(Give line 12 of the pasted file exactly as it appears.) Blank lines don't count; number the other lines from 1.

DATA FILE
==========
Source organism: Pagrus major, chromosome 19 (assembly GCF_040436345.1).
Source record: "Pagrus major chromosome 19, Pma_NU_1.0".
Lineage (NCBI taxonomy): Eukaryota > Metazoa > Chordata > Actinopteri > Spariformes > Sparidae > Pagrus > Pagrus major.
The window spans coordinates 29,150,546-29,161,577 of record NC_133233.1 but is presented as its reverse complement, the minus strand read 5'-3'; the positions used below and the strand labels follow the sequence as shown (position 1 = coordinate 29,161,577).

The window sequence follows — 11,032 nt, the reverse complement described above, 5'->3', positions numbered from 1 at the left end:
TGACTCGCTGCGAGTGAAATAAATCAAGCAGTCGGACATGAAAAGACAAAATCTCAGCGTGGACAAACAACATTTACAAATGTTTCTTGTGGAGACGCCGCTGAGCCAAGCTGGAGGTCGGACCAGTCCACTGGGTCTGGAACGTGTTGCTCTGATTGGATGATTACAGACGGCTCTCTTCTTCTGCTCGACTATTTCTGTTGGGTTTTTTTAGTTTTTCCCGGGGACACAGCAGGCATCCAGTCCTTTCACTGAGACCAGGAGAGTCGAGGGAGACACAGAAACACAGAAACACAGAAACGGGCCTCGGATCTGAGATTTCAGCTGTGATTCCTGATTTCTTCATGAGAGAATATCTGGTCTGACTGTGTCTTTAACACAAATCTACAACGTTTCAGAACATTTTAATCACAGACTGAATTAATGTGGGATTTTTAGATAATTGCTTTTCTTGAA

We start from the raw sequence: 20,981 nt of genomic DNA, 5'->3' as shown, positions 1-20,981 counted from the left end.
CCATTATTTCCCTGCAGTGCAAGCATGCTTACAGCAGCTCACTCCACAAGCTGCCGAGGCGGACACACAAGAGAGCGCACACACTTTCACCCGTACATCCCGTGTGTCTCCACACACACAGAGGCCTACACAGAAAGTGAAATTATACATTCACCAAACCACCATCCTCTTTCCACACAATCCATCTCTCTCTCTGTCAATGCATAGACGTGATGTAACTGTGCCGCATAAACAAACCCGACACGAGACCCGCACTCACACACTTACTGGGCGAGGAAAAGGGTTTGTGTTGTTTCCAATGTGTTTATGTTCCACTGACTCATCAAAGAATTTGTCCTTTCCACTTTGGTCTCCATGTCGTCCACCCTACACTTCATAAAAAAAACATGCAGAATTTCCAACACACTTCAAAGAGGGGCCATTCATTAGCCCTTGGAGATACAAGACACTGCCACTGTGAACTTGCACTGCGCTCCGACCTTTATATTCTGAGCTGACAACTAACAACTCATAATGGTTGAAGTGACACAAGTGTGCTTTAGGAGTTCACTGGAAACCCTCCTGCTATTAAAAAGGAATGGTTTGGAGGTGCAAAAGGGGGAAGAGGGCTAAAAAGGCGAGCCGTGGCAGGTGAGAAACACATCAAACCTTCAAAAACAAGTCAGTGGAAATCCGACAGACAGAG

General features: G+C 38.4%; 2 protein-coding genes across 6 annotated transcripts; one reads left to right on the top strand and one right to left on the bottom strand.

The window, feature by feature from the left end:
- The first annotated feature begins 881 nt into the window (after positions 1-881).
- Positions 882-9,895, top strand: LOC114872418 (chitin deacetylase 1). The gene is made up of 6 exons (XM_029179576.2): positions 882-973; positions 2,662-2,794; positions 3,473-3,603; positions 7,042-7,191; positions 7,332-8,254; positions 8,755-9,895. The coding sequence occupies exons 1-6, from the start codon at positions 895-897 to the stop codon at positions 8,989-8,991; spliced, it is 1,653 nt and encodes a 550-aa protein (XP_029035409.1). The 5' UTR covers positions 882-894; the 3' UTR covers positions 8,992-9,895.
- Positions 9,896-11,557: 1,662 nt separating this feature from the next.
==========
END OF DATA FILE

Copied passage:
- Positions 882-9,895, top strand: LOC114872418 (chitin deacetylase 1). The gene is made up of 6 exons (XM_029179576.2): positions 882-973; positions 2,662-2,794; positions 3,473-3,603; positions 7,042-7,191; positions 7,332-8,254; positions 8,755-9,895. The coding sequence occupies exons 1-6, from the start codon at positions 895-897 to the stop codon at positions 8,989-8,991; spliced, it is 1,653 nt and encodes a 550-aa protein (XP_029035409.1). The 5' UTR covers positions 882-894; the 3' UTR covers positions 8,992-9,895.